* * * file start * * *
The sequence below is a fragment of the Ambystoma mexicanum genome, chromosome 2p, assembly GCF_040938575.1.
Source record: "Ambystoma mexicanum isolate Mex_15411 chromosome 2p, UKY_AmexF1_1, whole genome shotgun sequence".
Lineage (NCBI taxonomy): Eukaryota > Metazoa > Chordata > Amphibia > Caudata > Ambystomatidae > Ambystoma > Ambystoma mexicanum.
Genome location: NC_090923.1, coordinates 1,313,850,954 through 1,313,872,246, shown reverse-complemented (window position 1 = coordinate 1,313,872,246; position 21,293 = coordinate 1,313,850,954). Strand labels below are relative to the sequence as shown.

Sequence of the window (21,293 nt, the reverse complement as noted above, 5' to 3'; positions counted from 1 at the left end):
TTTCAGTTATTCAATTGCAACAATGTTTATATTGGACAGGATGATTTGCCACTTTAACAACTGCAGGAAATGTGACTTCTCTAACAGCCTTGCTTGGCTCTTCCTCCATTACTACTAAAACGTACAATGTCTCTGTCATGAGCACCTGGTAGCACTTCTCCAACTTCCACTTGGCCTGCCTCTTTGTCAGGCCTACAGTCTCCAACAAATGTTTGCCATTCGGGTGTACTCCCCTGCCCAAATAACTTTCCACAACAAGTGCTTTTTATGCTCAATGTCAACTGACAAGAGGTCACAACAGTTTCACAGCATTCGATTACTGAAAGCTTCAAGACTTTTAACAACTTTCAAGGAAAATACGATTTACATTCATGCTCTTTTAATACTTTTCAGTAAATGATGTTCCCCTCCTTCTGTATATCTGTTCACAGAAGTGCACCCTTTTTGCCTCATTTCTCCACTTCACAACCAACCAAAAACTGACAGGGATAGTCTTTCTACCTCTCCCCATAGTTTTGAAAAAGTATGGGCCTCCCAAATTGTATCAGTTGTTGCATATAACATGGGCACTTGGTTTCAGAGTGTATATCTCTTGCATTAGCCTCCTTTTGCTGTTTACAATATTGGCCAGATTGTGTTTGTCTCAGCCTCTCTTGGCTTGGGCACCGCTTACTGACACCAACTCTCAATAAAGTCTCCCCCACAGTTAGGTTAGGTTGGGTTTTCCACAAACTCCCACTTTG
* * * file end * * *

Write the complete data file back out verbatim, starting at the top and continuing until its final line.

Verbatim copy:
The sequence below is a fragment of the Ambystoma mexicanum genome, chromosome 2p, assembly GCF_040938575.1.
Source record: "Ambystoma mexicanum isolate Mex_15411 chromosome 2p, UKY_AmexF1_1, whole genome shotgun sequence".
Lineage (NCBI taxonomy): Eukaryota > Metazoa > Chordata > Amphibia > Caudata > Ambystomatidae > Ambystoma > Ambystoma mexicanum.
Genome location: NC_090923.1, coordinates 1,313,850,954 through 1,313,872,246, shown reverse-complemented (window position 1 = coordinate 1,313,872,246; position 21,293 = coordinate 1,313,850,954). Strand labels below are relative to the sequence as shown.

Sequence of the window (21,293 nt, the reverse complement as noted above, 5' to 3'; positions counted from 1 at the left end):
TTTCAGTTATTCAATTGCAACAATGTTTATATTGGACAGGATGATTTGCCACTTTAACAACTGCAGGAAATGTGACTTCTCTAACAGCCTTGCTTGGCTCTTCCTCCATTACTACTAAAACGTACAATGTCTCTGTCATGAGCACCTGGTAGCACTTCTCCAACTTCCACTTGGCCTGCCTCTTTGTCAGGCCTACAGTCTCCAACAAATGTTTGCCATTCGGGTGTACTCCCCTGCCCAAATAACTTTCCACAACAAGTGCTTTTTATGCTCAATGTCAACTGACAAGAGGTCACAACAGTTTCACAGCATTCGATTACTGAAAGCTTCAAGACTTTTAACAACTTTCAAGGAAAATACGATTTACATTCATGCTCTTTTAATACTTTTCAGTAAATGATGTTCCCCTCCTTCTGTATATCTGTTCACAGAAGTGCACCCTTTTTGCCTCATTTCTCCACTTCACAACCAACCAAAAACTGACAGGGATAGTCTTTCTACCTCTCCCCATAGTTTTGAAAAAGTATGGGCCTCCCAAATTGTATCAGTTGTTGCATATAACATGGGCACTTGGTTTCAGAGTGTATATCTCTTGCATTAGCCTCCTTTTGCTGTTTACAATATTGGCCAGATTGTGTTTGTCTCAGCCTCTCTTGGCTTGGGCACCGCTTACTGACACCAACTCTCAATAAAGTCTCCCCCACAGTTAGGTTAGGTTGGGTTTTCCACAAACTCCCACTTTG